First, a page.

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Tumour risk of dental x-rays.

FREQUENT dental X-rays may significantly increase the risk of non-malignant brain tumours, say researchers.

Over a lifetime, having dental X-rays can double or triple the chances of developing meningioma tumours, a study has found.

The tumours grow in the outer membrane covering the brain.

In one case, involving X-rays on children, a five-fold increase in risk was seen.

But the likelihood of developing a brain tumour at all is very small.

Meningiomas account for about one in five primary brain tumours and affect two or three in every 100,000 people in the UK each year.

The tumours are slow growing, often causing no symptoms, and usually benign.

Scientists in the US looked at the self-reported dental histories of 1,433 patients diagnosed with meningioma tumours.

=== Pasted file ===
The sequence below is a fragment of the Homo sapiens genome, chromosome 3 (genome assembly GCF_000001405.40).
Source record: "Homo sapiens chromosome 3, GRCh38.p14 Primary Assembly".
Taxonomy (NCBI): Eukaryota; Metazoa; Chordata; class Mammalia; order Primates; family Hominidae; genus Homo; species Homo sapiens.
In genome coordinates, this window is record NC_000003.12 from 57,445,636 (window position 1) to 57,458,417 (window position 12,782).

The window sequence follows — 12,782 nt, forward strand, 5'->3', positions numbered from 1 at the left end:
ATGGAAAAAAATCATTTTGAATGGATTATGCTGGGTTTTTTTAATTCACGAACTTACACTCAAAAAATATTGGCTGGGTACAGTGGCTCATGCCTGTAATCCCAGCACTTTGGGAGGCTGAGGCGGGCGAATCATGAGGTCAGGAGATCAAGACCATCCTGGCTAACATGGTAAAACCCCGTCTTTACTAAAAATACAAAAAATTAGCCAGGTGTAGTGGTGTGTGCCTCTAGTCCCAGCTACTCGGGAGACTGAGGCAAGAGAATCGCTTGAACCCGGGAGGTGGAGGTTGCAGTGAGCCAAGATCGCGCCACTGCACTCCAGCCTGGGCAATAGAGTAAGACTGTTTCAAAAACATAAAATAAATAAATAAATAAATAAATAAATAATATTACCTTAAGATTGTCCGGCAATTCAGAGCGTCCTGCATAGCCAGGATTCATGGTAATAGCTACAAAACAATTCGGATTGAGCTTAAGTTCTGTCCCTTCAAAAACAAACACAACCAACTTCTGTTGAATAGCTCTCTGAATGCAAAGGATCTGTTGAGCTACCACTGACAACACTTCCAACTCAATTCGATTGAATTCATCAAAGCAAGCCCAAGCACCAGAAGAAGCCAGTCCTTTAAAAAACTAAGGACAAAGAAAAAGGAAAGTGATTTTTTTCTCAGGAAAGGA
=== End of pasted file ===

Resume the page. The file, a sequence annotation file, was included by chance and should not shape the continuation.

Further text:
They were compared with a "control group" of 1,350 matched individuals who were free of the disease.

The tumour patients were consistently more likely to have been exposed to dental X-rays.

One of the most common procedures is the "bitewing" X-ray which uses an X-ray film clenched between the teeth in a tab of plastic or cardboard, to check for decay between the teeth.

Over a lifetime, patients with meningioma were between 1.4 and 1.9 times more likely than controls to have undergone bitewing X-rays on a yearly or more frequent basis.

An increased risk of meningioma was also linked to "panorex", or "panoramic" X-rays which provide a broad view of the jaws, teeth and nasal area.
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Publication:Daily Post (Liverpool, England)
Date:Apr 11, 2012
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